A different kind of love story

Posted by Heather Krill in Life After Paralysis on February 04, 2020 # Caregiving

This February marks two years since Emerson Gronk Snowy Krill joined our family as perhaps the best yellow lab service dog to walk the earth. When he first arrived, we were worried we might be too much for him as a collective force of nature. However, his shell shock eventually wore away and he likely can’t remember not loving us. That’s what we tell ourselves anyway.

Emerson, when being commanded, is also Em, Emmy, Baby BOYYY, when being commandeered by either of our children for fun outside in snowbanks or when bedtime calls. He puts our son to bed every night without fail by snuggling up close in his bed, a tradeoff he has come to accept because Geoff and I are big people and he doesn’t fit easily at the foot of our bed. However, he does try from time to time, almost as good a nighttime ninja as our daughter. Mostly though, he will sit on by my side and rest his head so it is touching my nose and let out this low rumble as if to say, “Mom, the boy child is asleep, but I was getting hot in his bed so now I’m here.Will you let me up?” He is so smart and so well trained though that when I say, “Bed” he goes to his own actual bed at the foot of ours.If I say, “Up” or “Visit” he settles himself wherever I pat or point my hand.

Geoff is, of course, his first person. Always. However, I’m a close second, and because I’m not his boss, I’m perhaps his favorite when he is not working and wearing his vest. I’m the one who gets to take him on the trails in the woods where on hot days he jumps in the cool pools of our rivers.He puts his head under water and comes up smiling. For real.Actual smiles.In the winter, he zooms around our fenced in yard, slides his body down snowbanks, chases balls, scrambles up hills with our children, looking out in the distance, overlooking his kingdom, a kind of Simba, tall, proud, and powerful.

It goes without saying that we can’t imagine our life well before without him in it. We love him. Our children love him, maybe even more than us these days. They help to feed him, to water him, to pick up his poop, to take him on walks, to brush his fur, to snuggle, to fall asleep on, to love. Emerson doesn’t lecture them about completing homework or putting laundry away or bringing in firewood or finishing the shoveling. He hops out of Geoff’s car after arriving home and heads right for his bin of toys, some of which are actual dog chew toys, but most are “borrowed” or “confiscated” stuffies that first belonged to the children. “But Mom, look at him, we can’t get rid of Donna the seal from Martha’s Vineyard; it’s Emmy’s favorite,” and we glance to the boy laying his head that very moment on sweet Donna, the stuffed seal, sewn twice already when overexcited puppy friends visited. “Get the stuffies off the ground,” our daughter always says.She knows that tug toys and ropes are better when Emerson’s dog friends come around.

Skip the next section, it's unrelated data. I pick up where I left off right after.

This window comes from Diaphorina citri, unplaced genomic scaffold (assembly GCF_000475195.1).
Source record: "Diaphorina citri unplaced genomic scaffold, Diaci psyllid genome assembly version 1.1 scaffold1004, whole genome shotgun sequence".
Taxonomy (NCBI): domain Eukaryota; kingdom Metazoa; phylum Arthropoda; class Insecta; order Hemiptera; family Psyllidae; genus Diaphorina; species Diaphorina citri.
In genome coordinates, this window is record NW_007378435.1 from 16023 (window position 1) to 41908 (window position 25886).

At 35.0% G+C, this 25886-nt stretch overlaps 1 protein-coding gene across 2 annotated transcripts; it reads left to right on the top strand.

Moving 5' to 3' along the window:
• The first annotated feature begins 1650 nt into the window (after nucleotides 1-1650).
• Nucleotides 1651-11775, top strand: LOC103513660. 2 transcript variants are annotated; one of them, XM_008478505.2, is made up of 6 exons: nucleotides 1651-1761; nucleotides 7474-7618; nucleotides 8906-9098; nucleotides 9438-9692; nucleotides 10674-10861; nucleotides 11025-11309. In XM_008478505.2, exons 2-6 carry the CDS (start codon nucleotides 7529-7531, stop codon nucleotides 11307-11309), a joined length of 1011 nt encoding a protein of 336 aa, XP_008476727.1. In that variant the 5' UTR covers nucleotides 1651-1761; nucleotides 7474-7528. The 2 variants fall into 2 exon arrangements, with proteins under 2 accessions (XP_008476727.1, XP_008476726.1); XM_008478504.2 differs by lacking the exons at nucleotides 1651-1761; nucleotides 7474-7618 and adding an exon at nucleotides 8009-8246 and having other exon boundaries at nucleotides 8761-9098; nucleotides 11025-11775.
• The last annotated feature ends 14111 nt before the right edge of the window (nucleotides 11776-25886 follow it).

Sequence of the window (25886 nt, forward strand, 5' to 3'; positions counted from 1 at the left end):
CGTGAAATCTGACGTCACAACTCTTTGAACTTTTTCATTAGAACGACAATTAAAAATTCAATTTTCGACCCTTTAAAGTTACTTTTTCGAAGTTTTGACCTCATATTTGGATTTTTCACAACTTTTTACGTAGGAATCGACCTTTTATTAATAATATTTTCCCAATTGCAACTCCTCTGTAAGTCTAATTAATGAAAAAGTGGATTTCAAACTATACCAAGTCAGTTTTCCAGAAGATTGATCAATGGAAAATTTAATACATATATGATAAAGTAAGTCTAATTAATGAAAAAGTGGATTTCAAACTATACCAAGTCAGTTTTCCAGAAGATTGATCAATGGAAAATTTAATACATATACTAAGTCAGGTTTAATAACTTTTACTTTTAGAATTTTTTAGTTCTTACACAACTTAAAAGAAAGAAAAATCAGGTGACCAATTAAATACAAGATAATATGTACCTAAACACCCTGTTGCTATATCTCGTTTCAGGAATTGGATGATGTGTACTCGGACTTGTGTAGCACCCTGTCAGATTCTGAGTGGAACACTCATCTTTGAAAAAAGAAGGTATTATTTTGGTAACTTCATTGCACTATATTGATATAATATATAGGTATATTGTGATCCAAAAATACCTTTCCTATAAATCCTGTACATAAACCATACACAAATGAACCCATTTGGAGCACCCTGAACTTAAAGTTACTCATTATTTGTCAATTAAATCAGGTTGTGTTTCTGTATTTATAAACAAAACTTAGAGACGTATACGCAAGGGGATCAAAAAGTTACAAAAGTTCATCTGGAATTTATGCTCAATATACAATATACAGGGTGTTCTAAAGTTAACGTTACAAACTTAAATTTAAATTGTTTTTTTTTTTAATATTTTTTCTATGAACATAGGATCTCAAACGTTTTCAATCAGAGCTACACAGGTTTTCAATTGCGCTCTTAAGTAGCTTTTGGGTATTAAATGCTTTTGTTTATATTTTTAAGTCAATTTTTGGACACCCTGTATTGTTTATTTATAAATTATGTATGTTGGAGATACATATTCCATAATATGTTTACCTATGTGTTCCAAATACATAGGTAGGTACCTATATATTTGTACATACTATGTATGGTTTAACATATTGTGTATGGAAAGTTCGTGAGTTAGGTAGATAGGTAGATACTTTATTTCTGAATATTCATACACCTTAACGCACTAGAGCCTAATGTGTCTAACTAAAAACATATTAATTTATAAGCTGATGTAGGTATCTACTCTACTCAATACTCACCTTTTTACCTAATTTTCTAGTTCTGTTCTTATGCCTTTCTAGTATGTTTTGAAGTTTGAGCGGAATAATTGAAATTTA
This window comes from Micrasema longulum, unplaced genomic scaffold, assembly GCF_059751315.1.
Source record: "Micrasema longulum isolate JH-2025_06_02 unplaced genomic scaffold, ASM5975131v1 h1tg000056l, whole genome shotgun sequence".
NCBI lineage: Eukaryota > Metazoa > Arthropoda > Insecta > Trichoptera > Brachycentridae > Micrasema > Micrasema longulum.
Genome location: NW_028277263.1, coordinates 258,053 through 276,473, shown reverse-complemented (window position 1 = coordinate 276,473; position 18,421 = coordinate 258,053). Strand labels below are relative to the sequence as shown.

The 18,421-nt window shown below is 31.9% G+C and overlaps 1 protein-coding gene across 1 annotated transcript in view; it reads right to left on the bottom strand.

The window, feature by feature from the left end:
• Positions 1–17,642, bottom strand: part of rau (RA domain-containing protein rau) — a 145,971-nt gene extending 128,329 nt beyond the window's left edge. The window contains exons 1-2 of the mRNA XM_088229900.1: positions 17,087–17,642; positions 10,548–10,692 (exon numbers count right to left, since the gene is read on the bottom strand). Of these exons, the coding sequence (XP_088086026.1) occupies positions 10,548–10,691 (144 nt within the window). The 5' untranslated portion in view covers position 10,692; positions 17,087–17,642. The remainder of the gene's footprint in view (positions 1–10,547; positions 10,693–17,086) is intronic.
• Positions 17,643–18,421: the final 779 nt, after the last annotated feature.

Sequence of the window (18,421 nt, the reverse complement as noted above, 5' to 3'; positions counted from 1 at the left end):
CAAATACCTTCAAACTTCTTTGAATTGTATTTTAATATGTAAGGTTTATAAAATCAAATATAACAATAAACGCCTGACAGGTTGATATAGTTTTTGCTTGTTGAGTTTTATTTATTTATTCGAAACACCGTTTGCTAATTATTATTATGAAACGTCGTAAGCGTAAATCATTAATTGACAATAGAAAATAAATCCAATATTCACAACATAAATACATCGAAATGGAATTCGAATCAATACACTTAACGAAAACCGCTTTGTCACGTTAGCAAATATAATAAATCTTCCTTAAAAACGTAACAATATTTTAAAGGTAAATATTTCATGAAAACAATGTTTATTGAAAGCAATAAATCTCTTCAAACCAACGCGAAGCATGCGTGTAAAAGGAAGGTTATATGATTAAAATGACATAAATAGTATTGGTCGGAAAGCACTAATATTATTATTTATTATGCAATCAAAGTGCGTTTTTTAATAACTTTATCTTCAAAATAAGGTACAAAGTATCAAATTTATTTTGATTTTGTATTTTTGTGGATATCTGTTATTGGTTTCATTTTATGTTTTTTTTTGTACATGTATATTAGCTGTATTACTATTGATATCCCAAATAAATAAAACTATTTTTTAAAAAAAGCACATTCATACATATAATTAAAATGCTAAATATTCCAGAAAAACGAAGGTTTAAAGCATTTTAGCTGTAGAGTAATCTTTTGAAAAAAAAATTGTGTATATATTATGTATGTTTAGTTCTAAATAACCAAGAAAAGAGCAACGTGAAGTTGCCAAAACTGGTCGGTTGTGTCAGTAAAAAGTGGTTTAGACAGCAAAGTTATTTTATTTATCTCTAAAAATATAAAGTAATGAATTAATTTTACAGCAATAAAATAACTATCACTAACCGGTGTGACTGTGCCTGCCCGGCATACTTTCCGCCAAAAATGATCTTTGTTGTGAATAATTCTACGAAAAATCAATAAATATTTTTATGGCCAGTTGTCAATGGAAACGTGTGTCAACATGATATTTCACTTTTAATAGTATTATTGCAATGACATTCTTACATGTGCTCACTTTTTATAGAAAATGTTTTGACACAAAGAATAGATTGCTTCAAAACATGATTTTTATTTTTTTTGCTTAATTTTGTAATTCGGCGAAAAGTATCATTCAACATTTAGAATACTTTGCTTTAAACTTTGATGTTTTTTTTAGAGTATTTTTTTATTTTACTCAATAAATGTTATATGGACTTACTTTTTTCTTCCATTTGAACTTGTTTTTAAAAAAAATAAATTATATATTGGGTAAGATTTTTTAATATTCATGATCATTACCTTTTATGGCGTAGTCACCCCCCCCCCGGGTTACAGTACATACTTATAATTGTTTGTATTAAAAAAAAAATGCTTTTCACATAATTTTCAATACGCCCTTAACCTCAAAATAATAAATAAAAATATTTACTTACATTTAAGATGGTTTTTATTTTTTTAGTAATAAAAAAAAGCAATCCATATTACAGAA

Still people ask us, but what does the dog do to help Geoff? He picks up Geoff’s pushing gloves; he picks up his phone; he nudges doors closed or tugs ropes to open them; he listens and responds accordingly. He obviously doesn’t go skiing or biking with Geoff so going to work with him means taking naps beneath his desk and spreading good dog mojo throughout the ski school building of Loon Mountain. The workday is better for everyone Geoff works around when Emerson’s wagging tail and giant happy head is nearby.

He is the perfect family pet when not wearing his service dog vest; he is the perfect service dog when working. He even passed all his skills tests and “tricks of the service dog trade” this fall in order to be recertified. This is evidence to prove we haven’t screwed up all of his incredible training through NEADS (www.neads.org) or the careful love and affection from the prisoner he worked with one on one for the first two years of life, or the puppy raisers who trained him on weekends. Carver reports that Emerson’s best quality is his snug-ability as the best pillow ever for his 10-year-old head. Greta believes he likes to wrestle her and roll her down snowy hills because she is only 62 pounds at 8 years old and he is 78 pounds at 4 years old. I’m just glad he found us. Cheers for puppy love in 2020.

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Heather Ehrman Krill is a writer- wife- teacher-mom who lives in the White Mountains of NH with her husband, Geoff, a paraplegic and professional skier, and their two children, Carver and Greta who are 10 and 8.Please check out her novel True North, website www.heatherkrill.com, author FB page Heather Krill, and @heatherkrill1 on Twitter.